The carriage starts at the right hand limit. A flat cam advances the turning tools to depth in the first part of the right to left move. The cut is completed, the tools are retracted and the carriage returns under power to it's far right start position.

    If there are cross slide operations the rear cross slide advances rapidly, slows to the feed rate, takes the forming, chamfering and necking cuts, dwells and then rapiddly retracts.

    The addition of the two above cycles constitutes one machine cycle. The work is always complete in one machine cycle.

    Obviously a shaft or other kind of part would need more than one machine cycle to finish, so production lathes were usually used in pairs.

    Automatic production lathes are univesally HSS era machines. Their main object was to use as many different cuting edges simultaneously so as to divide the cutting forces and the tool wear amongst the greatest number of working edges.

    Even a straight turned outside diameter may be cut by two or three turning tools. These would be mounted on the same tool holding fixture as the tools thet turned other stepped diameters on the same shaft. Not only would the cutting work be divided, but the machine cycle time would be reduced.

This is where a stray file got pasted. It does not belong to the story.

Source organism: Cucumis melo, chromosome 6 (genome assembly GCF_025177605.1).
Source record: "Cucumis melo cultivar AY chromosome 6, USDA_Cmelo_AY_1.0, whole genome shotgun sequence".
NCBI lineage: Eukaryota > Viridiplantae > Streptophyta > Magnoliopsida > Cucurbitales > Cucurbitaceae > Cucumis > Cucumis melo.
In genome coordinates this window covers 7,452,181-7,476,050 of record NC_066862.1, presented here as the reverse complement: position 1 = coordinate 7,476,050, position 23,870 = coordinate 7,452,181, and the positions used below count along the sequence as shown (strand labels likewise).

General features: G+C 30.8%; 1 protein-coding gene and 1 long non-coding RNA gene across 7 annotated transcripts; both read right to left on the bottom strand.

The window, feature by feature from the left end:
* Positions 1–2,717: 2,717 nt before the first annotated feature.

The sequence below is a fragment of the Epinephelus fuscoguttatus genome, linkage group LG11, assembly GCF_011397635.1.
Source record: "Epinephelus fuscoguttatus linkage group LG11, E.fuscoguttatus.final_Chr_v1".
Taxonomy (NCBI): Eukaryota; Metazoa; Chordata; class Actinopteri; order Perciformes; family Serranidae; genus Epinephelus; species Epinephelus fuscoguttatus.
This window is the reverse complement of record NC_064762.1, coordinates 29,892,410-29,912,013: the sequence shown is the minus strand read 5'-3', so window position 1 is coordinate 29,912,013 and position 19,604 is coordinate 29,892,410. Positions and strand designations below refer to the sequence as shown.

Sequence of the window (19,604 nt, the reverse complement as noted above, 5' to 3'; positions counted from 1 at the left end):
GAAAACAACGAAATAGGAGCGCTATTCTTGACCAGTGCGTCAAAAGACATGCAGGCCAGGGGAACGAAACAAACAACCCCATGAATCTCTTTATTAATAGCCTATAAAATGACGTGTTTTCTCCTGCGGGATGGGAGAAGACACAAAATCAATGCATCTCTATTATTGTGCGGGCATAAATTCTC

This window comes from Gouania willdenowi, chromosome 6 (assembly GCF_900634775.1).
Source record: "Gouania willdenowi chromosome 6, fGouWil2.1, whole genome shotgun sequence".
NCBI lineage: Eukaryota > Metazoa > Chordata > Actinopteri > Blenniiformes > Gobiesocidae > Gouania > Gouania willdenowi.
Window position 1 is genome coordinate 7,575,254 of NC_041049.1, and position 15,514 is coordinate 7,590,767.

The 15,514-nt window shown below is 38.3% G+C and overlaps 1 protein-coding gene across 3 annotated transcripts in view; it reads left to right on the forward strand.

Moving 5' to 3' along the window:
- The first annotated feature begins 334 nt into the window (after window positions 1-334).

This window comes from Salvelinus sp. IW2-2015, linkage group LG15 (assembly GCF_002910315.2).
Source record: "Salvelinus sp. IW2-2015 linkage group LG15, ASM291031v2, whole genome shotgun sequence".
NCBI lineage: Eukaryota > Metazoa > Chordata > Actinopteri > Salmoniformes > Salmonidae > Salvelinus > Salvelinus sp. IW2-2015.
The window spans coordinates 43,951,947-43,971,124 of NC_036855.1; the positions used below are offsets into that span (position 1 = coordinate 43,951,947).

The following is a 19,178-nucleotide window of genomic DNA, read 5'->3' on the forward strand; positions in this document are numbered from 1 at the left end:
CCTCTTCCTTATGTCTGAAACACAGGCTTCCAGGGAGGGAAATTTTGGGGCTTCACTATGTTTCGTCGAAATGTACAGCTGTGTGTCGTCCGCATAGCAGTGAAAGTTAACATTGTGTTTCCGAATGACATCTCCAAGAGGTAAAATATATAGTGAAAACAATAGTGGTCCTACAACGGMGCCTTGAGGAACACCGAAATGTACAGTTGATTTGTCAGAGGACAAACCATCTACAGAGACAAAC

Needless to say that the tooling cost, the set up time and the time for change over are horrendous. These lathes are mass production machines and usually not found in general industry.

    The automatic production lathes benefitted greatly from the brazed carbide shank type tools, that benefit accruing mostly from increased edge life and not from increased operating speed or feed. HSS or Carbide these machines were noted for their fast cycle times.

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    Thank you sir. See also my thread on the L&S Manufacturing Lathe. In the same mid-twenties catalog are the first Duomatics, something I had first hand experience with in the early seventies at Reed Roller Bit here in town. The catalog bothers to have many photos of set ups - all with muliple HSS tools - roughing in rear slide and finishing in front slide.

    John

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    John:

    The L&S Duomatics were different from the above mentioned lathes. As it was any Duomatic could be significantly different from any other. The machine was used as the chassis for many highly specialized set ups.